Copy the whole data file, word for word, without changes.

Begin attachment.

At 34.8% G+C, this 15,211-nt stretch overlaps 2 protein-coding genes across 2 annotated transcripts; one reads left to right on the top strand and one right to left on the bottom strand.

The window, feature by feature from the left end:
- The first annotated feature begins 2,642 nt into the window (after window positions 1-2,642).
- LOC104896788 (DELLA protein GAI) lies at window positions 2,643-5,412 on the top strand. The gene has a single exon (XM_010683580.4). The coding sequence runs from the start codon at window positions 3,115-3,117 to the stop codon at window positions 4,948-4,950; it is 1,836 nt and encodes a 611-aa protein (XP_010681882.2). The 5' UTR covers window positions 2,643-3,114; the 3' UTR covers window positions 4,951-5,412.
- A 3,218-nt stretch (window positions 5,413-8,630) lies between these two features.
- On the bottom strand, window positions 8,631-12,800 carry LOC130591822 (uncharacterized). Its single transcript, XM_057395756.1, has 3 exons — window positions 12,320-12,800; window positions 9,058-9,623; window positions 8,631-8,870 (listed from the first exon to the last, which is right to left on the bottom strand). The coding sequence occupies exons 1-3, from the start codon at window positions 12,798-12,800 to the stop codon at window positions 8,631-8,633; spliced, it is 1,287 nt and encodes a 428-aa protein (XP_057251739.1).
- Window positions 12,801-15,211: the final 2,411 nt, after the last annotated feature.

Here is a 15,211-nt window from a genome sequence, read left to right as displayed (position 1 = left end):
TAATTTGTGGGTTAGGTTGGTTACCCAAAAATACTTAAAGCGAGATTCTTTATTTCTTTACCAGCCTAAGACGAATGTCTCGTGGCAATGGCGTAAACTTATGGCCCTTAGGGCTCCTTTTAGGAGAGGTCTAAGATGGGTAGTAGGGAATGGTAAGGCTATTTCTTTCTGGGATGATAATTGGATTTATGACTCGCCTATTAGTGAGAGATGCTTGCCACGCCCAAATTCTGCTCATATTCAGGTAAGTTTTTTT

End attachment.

At 34.8% G+C, this 15,211-nt stretch overlaps 2 protein-coding genes across 2 annotated transcripts; one reads left to right on the top strand and one right to left on the bottom strand.

The window, feature by feature from the left end:
- The first annotated feature begins 2,642 nt into the window (after window positions 1-2,642).
- LOC104896788 (DELLA protein GAI) lies at window positions 2,643-5,412 on the top strand. The gene has a single exon (XM_010683580.4). The coding sequence runs from the start codon at window positions 3,115-3,117 to the stop codon at window positions 4,948-4,950; it is 1,836 nt and encodes a 611-aa protein (XP_010681882.2). The 5' UTR covers window positions 2,643-3,114; the 3' UTR covers window positions 4,951-5,412.
- A 3,218-nt stretch (window positions 5,413-8,630) lies between these two features.
- On the bottom strand, window positions 8,631-12,800 carry LOC130591822 (uncharacterized). Its single transcript, XM_057395756.1, has 3 exons — window positions 12,320-12,800; window positions 9,058-9,623; window positions 8,631-8,870 (listed from the first exon to the last, which is right to left on the bottom strand). The coding sequence occupies exons 1-3, from the start codon at window positions 12,798-12,800 to the stop codon at window positions 8,631-8,633; spliced, it is 1,287 nt and encodes a 428-aa protein (XP_057251739.1).
- Window positions 12,801-15,211: the final 2,411 nt, after the last annotated feature.

Here is a 15,211-nt window from a genome sequence, read left to right as displayed (position 1 = left end):
TAATTTGTGGGTTAGGTTGGTTACCCAAAAATACTTAAAGCGAGATTCTTTATTTCTTTACCAGCCTAAGACGAATGTCTCGTGGCAATGGCGTAAACTTATGGCCCTTAGGGCTCCTTTTAGGAGAGGTCTAAGATGGGTAGTAGGGAATGGTAAGGCTATTTCTTTCTGGGATGATAATTGGATTTATGACTCGCCTATTAGTGAGAGATGCTTGCCACGCCCAAATTCTGCTCATATTCAGGTAAGTTTTTTT